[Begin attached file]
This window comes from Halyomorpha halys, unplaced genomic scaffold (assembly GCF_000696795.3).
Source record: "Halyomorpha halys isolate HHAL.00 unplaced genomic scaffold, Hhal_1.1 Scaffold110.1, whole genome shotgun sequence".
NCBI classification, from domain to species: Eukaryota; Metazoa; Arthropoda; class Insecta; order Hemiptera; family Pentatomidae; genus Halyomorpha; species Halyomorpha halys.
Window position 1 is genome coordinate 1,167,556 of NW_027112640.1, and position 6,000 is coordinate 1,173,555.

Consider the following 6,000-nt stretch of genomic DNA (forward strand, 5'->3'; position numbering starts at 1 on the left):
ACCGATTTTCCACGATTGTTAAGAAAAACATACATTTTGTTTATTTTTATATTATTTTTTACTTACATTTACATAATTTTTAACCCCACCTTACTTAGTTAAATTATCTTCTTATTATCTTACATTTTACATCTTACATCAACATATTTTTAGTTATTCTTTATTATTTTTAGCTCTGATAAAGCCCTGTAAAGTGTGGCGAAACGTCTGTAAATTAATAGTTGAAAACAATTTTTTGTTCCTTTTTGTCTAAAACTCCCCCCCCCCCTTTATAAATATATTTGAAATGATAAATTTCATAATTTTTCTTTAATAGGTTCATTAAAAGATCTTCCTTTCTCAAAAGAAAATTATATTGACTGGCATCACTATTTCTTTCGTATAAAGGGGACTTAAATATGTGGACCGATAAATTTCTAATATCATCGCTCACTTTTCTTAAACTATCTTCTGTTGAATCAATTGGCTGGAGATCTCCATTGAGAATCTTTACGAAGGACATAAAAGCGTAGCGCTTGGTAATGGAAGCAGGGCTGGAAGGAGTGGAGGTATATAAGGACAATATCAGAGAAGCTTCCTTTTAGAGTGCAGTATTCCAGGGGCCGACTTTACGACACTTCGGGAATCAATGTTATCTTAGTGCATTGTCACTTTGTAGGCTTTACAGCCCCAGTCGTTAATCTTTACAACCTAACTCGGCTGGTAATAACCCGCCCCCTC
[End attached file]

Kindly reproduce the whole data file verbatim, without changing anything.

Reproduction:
This window comes from Halyomorpha halys, unplaced genomic scaffold (assembly GCF_000696795.3).
Source record: "Halyomorpha halys isolate HHAL.00 unplaced genomic scaffold, Hhal_1.1 Scaffold110.1, whole genome shotgun sequence".
NCBI classification, from domain to species: Eukaryota; Metazoa; Arthropoda; class Insecta; order Hemiptera; family Pentatomidae; genus Halyomorpha; species Halyomorpha halys.
Window position 1 is genome coordinate 1,167,556 of NW_027112640.1, and position 6,000 is coordinate 1,173,555.

Consider the following 6,000-nt stretch of genomic DNA (forward strand, 5'->3'; position numbering starts at 1 on the left):
ACCGATTTTCCACGATTGTTAAGAAAAACATACATTTTGTTTATTTTTATATTATTTTTTACTTACATTTACATAATTTTTAACCCCACCTTACTTAGTTAAATTATCTTCTTATTATCTTACATTTTACATCTTACATCAACATATTTTTAGTTATTCTTTATTATTTTTAGCTCTGATAAAGCCCTGTAAAGTGTGGCGAAACGTCTGTAAATTAATAGTTGAAAACAATTTTTTGTTCCTTTTTGTCTAAAACTCCCCCCCCCCCTTTATAAATATATTTGAAATGATAAATTTCATAATTTTTCTTTAATAGGTTCATTAAAAGATCTTCCTTTCTCAAAAGAAAATTATATTGACTGGCATCACTATTTCTTTCGTATAAAGGGGACTTAAATATGTGGACCGATAAATTTCTAATATCATCGCTCACTTTTCTTAAACTATCTTCTGTTGAATCAATTGGCTGGAGATCTCCATTGAGAATCTTTACGAAGGACATAAAAGCGTAGCGCTTGGTAATGGAAGCAGGGCTGGAAGGAGTGGAGGTATATAAGGACAATATCAGAGAAGCTTCCTTTTAGAGTGCAGTATTCCAGGGGCCGACTTTACGACACTTCGGGAATCAATGTTATCTTAGTGCATTGTCACTTTGTAGGCTTTACAGCCCCAGTCGTTAATCTTTACAACCTAACTCGGCTGGTAATAACCCGCCCCCTC